The management team at (Agency) will take all reasonable steps to promote and maintain the workplace health,

safety and welfare of workers, patients and visitors to public health facilities and services. This includes keeping

under review work health and safety programs and strategies to prevent workplace injuries and illnesses and to

continually improve the safety culture of (Agency).

Specific responsibilities

a) Managers and Supervisors will:

• Take actions necessary to maintain a safe workplace, which is fundamental to effective workplace

management, and report to more senior managers any work health and safety issues that cannot be resolved

within their level of delegation.

• Act quickly on matters raised by Health and Safety Representatives, WorkCover or other entry permit holders.

• Implement work health and safety policies, programs and procedures in their areas of control and reinforce

safe workplace practices.

• Ensure that workers receive on-going supervision and are trained in safe work practices and know who to use

work health and safety reporting/recording systems e.g. to report incidents and near misses.

• Ensure that workers are consulted on issues which affect their health and safety and that any concerns they

may have are addressed promptly. Workers will be given a reasonable opportunity to express their views

relating to a health and safety matter and have their views taken into account.

b) Workers and Other Persons at the workplace e.g. visitors and patients have a duty to:

• Take reasonable care for their own health and safety.

• Take reasonable care that their actions do not harm the health and safety of others.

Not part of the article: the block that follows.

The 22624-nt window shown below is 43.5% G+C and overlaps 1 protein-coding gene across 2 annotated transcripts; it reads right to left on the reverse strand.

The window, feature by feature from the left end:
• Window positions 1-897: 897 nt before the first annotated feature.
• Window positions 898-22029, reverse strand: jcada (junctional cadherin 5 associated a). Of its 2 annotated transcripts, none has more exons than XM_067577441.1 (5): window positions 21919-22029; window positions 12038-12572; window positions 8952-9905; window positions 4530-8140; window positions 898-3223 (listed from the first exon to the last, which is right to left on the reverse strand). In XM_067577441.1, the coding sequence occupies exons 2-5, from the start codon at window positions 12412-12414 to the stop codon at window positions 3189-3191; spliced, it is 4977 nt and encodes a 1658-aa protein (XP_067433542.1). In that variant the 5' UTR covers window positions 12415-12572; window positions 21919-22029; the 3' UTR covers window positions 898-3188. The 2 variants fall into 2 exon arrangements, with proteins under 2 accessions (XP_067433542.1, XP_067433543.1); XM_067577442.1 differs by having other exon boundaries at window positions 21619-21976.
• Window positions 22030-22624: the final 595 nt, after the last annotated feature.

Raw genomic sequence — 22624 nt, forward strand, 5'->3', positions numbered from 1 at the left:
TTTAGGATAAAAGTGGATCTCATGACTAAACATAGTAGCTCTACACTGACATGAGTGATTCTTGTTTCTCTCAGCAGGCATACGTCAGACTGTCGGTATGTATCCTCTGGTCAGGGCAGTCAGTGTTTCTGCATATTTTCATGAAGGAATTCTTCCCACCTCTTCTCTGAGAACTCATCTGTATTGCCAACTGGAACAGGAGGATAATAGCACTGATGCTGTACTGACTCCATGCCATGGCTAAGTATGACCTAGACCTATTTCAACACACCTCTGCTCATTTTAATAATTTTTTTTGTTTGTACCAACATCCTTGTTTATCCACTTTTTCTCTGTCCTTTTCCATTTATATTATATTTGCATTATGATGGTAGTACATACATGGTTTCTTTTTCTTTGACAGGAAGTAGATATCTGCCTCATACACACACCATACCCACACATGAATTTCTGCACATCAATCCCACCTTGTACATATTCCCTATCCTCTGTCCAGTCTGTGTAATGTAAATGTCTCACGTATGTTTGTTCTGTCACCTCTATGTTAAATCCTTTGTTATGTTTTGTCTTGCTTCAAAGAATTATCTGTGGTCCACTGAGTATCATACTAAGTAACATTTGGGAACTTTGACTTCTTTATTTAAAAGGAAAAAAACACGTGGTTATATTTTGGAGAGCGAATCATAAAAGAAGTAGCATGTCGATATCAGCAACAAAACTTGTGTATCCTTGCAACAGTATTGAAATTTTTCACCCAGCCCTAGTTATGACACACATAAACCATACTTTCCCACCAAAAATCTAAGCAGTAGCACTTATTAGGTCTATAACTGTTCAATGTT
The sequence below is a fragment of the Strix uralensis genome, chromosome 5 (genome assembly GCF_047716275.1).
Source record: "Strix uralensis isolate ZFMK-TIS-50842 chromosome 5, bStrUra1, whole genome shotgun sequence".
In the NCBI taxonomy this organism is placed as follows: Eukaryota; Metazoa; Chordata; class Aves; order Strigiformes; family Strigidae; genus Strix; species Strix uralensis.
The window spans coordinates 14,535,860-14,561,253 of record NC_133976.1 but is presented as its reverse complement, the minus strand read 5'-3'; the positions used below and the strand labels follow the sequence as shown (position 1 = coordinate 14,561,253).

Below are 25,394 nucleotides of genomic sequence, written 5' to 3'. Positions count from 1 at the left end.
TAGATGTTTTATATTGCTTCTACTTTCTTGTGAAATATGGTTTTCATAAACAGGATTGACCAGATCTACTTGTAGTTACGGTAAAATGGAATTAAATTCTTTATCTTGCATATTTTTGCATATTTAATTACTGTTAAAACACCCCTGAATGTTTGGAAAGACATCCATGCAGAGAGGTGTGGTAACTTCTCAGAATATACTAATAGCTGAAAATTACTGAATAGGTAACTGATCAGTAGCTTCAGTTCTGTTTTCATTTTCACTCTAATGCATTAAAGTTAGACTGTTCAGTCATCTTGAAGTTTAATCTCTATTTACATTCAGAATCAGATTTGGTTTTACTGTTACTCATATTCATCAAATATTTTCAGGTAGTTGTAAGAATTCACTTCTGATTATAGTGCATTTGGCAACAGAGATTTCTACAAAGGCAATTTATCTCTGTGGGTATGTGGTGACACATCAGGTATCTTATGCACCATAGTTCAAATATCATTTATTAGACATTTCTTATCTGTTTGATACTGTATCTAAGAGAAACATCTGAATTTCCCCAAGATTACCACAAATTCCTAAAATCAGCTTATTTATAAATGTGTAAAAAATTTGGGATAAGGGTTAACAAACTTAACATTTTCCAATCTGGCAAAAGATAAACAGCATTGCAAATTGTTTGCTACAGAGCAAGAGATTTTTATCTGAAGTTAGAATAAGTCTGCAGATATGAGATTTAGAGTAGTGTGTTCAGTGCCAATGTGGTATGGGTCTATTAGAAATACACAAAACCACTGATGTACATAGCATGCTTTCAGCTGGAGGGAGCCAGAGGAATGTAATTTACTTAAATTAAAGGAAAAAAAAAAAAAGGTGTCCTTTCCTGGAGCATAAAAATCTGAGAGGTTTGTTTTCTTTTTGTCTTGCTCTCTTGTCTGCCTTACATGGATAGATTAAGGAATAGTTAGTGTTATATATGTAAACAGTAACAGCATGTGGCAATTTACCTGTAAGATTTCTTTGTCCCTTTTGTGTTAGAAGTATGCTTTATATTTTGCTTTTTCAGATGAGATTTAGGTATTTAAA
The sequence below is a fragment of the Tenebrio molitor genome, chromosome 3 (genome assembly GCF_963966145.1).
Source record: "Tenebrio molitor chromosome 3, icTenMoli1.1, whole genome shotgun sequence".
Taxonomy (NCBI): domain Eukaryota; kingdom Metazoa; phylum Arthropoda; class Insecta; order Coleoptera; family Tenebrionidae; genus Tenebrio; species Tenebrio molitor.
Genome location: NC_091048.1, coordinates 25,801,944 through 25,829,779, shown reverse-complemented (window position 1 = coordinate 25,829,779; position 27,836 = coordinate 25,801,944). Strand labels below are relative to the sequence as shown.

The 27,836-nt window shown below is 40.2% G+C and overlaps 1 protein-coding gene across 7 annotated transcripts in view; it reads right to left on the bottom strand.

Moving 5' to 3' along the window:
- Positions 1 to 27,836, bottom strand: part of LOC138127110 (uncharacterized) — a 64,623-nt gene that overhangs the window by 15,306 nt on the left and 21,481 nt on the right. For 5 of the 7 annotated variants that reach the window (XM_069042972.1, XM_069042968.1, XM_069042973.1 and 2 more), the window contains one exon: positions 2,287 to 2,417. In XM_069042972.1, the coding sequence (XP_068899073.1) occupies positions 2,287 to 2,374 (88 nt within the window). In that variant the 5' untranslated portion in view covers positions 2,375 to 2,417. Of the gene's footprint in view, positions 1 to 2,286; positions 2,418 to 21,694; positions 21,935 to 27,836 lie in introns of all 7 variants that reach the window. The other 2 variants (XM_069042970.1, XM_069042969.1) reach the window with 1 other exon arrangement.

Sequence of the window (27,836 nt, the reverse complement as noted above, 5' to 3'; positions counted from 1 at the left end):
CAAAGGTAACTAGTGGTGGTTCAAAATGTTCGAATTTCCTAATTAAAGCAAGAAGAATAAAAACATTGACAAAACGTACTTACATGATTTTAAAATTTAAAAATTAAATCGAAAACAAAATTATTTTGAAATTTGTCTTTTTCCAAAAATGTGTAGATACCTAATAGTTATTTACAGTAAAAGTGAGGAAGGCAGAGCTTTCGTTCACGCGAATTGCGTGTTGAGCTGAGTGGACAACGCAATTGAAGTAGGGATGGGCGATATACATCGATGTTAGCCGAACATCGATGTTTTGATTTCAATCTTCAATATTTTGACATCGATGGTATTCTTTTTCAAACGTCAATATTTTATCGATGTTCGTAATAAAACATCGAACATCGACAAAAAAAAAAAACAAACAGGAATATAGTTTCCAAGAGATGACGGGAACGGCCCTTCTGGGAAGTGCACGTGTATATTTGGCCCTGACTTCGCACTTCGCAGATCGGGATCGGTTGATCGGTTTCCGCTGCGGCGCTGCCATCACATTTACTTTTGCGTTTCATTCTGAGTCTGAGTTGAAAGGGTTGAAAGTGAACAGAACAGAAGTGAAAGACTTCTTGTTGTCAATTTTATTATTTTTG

• Follow any reasonable instruction that is given to ensure health and safety.

Also workers must cooperate with any reasonable policy or procedure they have been made aware of.

Work Health and Safety Program

In order to implement the general provisions of this policy, a program of activities and procedures will be

supported, continually updated and effectively carried out.

The program will relate to all aspects of work health and safety including, for example: provision of work health

and safety equipment; safe work procedures; workplace inspections and evaluations; the reporting and recording

of incidents; and provision of information/training to workers.

(Agency) will establish measurable objectives and targets to facilitate continual improvement of health and safety

in the workplace and reduce work-related injury and illness.

Appendix 3

Sharing WHS duties with another PCBU

PCBU co-located on hospital campus

If a credit union or any type of retail outlet is located on a hospital campus the Agency must consult, co-ordinate and cooperate with that PCBU and their workers concerning health and safety matters, for example, emergency evacuation procedures



On a construction site on a facility campus the Agency must consult, co-ordinate and cooperate with contractors and sub-contractors and their workers concerning health and safety matters, for example, safe access and egress to the site and traffic control.

HealthShare and Health Infrastructure

Agencies utilising HealthShare (HS) and Health Infrastructure (HI) must also have

arrangements in place for consulting and coordinating health and safety matters that affect HS or HI workers eg work health and safety issues that affect hospital environment cleaning and sterilisation services workers. Similar arrangements must be made with HI workers while onsite managing capital works and infrastructure projects.